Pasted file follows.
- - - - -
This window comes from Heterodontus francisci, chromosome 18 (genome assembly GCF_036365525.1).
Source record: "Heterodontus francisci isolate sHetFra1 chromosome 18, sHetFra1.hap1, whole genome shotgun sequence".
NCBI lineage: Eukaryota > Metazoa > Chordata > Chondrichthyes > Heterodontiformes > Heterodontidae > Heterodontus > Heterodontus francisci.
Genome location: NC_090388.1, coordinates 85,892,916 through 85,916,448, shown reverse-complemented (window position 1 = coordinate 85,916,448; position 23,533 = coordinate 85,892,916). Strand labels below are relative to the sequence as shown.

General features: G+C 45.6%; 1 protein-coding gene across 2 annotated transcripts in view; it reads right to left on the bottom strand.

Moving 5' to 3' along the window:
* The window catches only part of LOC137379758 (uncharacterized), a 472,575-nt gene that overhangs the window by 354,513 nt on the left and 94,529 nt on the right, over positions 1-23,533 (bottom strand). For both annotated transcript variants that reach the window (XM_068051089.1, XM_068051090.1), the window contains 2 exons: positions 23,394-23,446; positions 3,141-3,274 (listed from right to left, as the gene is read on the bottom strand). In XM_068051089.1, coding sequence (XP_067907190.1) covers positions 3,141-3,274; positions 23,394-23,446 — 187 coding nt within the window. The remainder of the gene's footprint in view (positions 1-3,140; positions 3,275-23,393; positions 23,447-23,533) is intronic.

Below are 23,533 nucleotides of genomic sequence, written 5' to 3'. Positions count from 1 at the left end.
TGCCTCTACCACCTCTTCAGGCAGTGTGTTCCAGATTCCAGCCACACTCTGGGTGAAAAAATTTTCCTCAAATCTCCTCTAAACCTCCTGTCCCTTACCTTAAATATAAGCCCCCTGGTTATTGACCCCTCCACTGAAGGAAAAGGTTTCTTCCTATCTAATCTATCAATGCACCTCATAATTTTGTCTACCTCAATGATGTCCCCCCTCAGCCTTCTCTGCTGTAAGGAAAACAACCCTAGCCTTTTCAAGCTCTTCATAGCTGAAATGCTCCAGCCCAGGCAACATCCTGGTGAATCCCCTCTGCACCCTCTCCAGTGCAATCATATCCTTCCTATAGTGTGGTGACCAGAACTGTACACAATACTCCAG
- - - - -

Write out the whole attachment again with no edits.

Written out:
This window comes from Heterodontus francisci, chromosome 18 (genome assembly GCF_036365525.1).
Source record: "Heterodontus francisci isolate sHetFra1 chromosome 18, sHetFra1.hap1, whole genome shotgun sequence".
NCBI lineage: Eukaryota > Metazoa > Chordata > Chondrichthyes > Heterodontiformes > Heterodontidae > Heterodontus > Heterodontus francisci.
Genome location: NC_090388.1, coordinates 85,892,916 through 85,916,448, shown reverse-complemented (window position 1 = coordinate 85,916,448; position 23,533 = coordinate 85,892,916). Strand labels below are relative to the sequence as shown.

General features: G+C 45.6%; 1 protein-coding gene across 2 annotated transcripts in view; it reads right to left on the bottom strand.

Moving 5' to 3' along the window:
* The window catches only part of LOC137379758 (uncharacterized), a 472,575-nt gene that overhangs the window by 354,513 nt on the left and 94,529 nt on the right, over positions 1-23,533 (bottom strand). For both annotated transcript variants that reach the window (XM_068051089.1, XM_068051090.1), the window contains 2 exons: positions 23,394-23,446; positions 3,141-3,274 (listed from right to left, as the gene is read on the bottom strand). In XM_068051089.1, coding sequence (XP_067907190.1) covers positions 3,141-3,274; positions 23,394-23,446 — 187 coding nt within the window. The remainder of the gene's footprint in view (positions 1-3,140; positions 3,275-23,393; positions 23,447-23,533) is intronic.

Below are 23,533 nucleotides of genomic sequence, written 5' to 3'. Positions count from 1 at the left end.
TGCCTCTACCACCTCTTCAGGCAGTGTGTTCCAGATTCCAGCCACACTCTGGGTGAAAAAATTTTCCTCAAATCTCCTCTAAACCTCCTGTCCCTTACCTTAAATATAAGCCCCCTGGTTATTGACCCCTCCACTGAAGGAAAAGGTTTCTTCCTATCTAATCTATCAATGCACCTCATAATTTTGTCTACCTCAATGATGTCCCCCCTCAGCCTTCTCTGCTGTAAGGAAAACAACCCTAGCCTTTTCAAGCTCTTCATAGCTGAAATGCTCCAGCCCAGGCAACATCCTGGTGAATCCCCTCTGCACCCTCTCCAGTGCAATCATATCCTTCCTATAGTGTGGTGACCAGAACTGTACACAATACTCCAG